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Wednesday, April 16, 2014

Ask The Sex Doc 10: Ethical porn, sex therapy and microphilia.

Posted By on Wed, Apr 16, 2014 at 2:54 PM

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Oh, are you new here? Here's the run-down: One IU Kinsey Institute Ph.D., one smartass, once a week. Got a burning question? That's how we keep this crazy train chugging along, so send 'em in! askthesexdoc@nuvo.net or use our magical anonymous Tumblr inbox. 


I'm a 20-something woman who is trying to be more sex-positive. So, where should I stand on pornography? I'll admit I've watched it a time or five in my own quest for orgasm and to learn about sex. But a lot of porn is fake and degrading against women, right? Where do you ladies stand on this? Do you have any "humane" recommendations? -
Anonymous, from Tumblr

S: You always want to make sure the porn stars your porn comes from are free-range and fed an organic, whole-foods vegan diet with no artificial hormones. Look for the Real California Porn seal on all the porn you consume. These days, there are all kinds of flavors and varieties of porn - not just the skin flicks of yore that featured a lot of plastic-chested women who always seem to have open mouths but never speak. You're right in that, historically, porn was meant for men to watch and the women in them were just living, hilariously-hyperbolic-orgasm-faking jizz depositories. But these days, nudie movies reflect the diversity of modern porn-watching audiences more and more, with some sites and companies entirely dedicated to porn made for a female viewer in mind. The non-skeevy porn you're after is just a Google search away.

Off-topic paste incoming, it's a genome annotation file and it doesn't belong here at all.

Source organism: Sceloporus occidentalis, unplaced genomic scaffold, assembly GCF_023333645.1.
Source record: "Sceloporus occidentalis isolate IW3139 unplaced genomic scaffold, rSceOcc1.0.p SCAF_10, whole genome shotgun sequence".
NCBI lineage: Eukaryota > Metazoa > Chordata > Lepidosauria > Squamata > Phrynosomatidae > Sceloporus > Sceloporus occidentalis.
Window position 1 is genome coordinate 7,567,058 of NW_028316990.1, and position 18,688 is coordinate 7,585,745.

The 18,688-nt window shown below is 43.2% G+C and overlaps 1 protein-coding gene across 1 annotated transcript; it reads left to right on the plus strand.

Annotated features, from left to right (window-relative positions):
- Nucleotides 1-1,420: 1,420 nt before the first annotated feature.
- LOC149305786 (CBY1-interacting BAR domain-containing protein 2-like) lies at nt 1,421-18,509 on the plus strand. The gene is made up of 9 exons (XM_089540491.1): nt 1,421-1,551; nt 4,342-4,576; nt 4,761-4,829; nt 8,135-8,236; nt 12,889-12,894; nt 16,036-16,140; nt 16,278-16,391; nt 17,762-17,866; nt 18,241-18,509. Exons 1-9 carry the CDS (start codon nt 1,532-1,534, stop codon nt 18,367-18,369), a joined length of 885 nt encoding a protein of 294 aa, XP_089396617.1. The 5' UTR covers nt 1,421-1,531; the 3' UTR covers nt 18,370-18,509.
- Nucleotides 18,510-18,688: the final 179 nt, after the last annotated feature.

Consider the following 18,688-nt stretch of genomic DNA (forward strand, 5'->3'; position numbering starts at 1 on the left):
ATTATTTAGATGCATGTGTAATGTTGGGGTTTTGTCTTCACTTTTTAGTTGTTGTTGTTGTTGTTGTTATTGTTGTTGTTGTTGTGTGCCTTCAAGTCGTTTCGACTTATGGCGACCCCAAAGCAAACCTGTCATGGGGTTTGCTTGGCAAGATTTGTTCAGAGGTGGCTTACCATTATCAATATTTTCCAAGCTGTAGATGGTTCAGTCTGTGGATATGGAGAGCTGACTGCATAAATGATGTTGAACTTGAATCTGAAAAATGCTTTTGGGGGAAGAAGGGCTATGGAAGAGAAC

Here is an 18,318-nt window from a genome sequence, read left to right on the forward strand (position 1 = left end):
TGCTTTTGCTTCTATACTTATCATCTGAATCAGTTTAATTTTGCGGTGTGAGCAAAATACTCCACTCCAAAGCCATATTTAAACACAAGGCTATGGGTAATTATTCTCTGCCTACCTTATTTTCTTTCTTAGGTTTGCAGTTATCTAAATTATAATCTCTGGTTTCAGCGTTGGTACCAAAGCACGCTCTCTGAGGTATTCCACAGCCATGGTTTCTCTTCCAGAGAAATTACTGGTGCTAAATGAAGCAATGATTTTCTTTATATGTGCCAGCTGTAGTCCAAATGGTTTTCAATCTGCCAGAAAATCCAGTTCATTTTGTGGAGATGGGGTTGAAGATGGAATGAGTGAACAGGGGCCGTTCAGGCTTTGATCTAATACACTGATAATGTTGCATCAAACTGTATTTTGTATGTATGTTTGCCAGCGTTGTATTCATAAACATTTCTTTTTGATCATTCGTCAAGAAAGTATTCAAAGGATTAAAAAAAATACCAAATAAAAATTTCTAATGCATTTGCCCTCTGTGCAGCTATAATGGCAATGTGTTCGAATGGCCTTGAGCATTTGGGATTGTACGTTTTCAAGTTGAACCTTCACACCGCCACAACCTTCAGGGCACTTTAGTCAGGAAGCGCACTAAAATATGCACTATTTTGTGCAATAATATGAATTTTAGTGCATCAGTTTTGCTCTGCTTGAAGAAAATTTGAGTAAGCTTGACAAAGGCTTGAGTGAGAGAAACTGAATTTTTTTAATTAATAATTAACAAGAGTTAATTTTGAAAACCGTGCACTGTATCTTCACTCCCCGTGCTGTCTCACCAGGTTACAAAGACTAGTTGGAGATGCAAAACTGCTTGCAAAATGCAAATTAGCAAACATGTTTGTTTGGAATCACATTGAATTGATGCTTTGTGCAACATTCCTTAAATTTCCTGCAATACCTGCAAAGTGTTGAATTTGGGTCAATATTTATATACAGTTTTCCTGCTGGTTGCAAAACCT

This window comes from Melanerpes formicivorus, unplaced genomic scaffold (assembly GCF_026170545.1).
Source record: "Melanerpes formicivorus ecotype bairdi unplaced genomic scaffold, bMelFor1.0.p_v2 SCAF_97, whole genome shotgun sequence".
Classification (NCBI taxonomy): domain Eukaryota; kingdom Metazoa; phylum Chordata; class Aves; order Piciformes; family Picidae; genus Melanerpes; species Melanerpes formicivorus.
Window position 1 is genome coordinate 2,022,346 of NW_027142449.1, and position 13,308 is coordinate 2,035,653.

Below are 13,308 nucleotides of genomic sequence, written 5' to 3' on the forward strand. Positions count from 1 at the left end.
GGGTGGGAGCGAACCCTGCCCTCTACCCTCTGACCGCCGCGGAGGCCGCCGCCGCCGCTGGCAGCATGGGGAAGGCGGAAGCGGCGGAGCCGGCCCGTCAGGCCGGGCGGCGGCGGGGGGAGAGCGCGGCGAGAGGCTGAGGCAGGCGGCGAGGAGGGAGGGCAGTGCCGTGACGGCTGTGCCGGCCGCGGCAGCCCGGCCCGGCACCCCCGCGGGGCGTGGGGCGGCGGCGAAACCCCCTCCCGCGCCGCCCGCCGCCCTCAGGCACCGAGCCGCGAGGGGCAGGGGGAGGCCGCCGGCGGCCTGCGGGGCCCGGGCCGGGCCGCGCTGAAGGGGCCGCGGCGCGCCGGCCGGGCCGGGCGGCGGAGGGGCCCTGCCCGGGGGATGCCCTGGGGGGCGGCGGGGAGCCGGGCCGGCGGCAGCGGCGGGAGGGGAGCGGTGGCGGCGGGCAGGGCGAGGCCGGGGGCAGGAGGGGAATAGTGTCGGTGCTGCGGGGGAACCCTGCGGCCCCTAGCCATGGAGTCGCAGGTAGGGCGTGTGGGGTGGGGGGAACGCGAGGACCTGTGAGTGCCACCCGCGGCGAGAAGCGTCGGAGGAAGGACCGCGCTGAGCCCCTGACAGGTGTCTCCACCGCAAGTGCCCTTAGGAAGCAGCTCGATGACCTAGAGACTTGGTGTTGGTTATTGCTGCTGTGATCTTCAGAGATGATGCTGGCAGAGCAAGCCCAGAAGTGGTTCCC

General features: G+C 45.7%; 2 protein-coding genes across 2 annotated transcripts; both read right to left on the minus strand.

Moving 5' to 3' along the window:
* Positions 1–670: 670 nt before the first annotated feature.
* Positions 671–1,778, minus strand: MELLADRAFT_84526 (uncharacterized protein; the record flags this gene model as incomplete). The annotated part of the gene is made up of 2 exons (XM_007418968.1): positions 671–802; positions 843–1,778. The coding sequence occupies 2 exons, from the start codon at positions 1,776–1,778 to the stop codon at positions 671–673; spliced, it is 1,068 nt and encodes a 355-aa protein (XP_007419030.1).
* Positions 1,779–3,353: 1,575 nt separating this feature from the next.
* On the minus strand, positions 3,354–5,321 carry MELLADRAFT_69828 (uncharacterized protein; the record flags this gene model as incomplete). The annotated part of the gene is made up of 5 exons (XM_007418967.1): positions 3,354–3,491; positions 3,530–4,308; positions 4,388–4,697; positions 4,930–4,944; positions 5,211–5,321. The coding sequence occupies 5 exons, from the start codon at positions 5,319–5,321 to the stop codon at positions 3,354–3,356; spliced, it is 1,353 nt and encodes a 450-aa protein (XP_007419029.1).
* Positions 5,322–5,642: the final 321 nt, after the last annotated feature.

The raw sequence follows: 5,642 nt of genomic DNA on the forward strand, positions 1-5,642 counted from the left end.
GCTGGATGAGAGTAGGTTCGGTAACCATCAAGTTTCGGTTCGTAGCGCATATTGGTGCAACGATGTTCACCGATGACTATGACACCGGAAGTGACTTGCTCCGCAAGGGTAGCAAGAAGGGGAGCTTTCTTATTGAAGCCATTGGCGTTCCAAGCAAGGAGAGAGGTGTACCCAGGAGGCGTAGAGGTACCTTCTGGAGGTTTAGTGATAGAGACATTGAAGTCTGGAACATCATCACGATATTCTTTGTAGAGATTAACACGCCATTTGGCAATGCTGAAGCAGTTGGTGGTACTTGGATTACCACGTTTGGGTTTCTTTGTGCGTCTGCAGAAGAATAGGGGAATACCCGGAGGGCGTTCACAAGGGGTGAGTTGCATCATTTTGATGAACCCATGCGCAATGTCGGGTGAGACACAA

D: In recent years, "ethical porn" has gained in popularity (at least a little bit). It's focused on performers and their rights but also on showing sex acts as consensual, pleasure, and even (at least sometimes) meaning, fun, and/or connection. Other sexually explicit films feel more like sexy storytelling than traditional porn and it's true that people can often find what they're looking for online. But I also get a sense that you're wondering how to deal with the issue in a bigger sense, not just your own browsing. In the case, you could talk more openly about porn with friends. You might ask your friends what they think of mainstream porn. Do they also feel it's violent or overly aggressive? What do they think of titles that largely portray women as "whores" or "sluts" who are having violent and/or degrading things done to them? What do you think of the trend in some films that shows women - especially young (18 and 19 year old women) playing the part of women who are supposedly offered $50 or $100 to engage in a sex act, then engage in the sex act, and then are left on the side of a road somewhere while the guys laugh? Do they find that funny? Arousing? Hot? If so, how come? Porn seems to have changed in the past decade or two - at least according to the directors and producers of porn, and the actors/actresses who have been interviewed for studies on it. There's a ton more anal sex than in past decades (one study showed that anal sex was shown in 55% of sex scenes studied whereas, according to our US data, anal sex happened in only about 3 or 4% of Americans' recent sexual experiences). Porn also tends to show far more fellatio and threesomes than happen in real life and not as much female-pleasure focused sex, such as cunnilingus. All things to ponder and talk about with friends and partners. Vote with your dollars and/or mouse clicks, friends.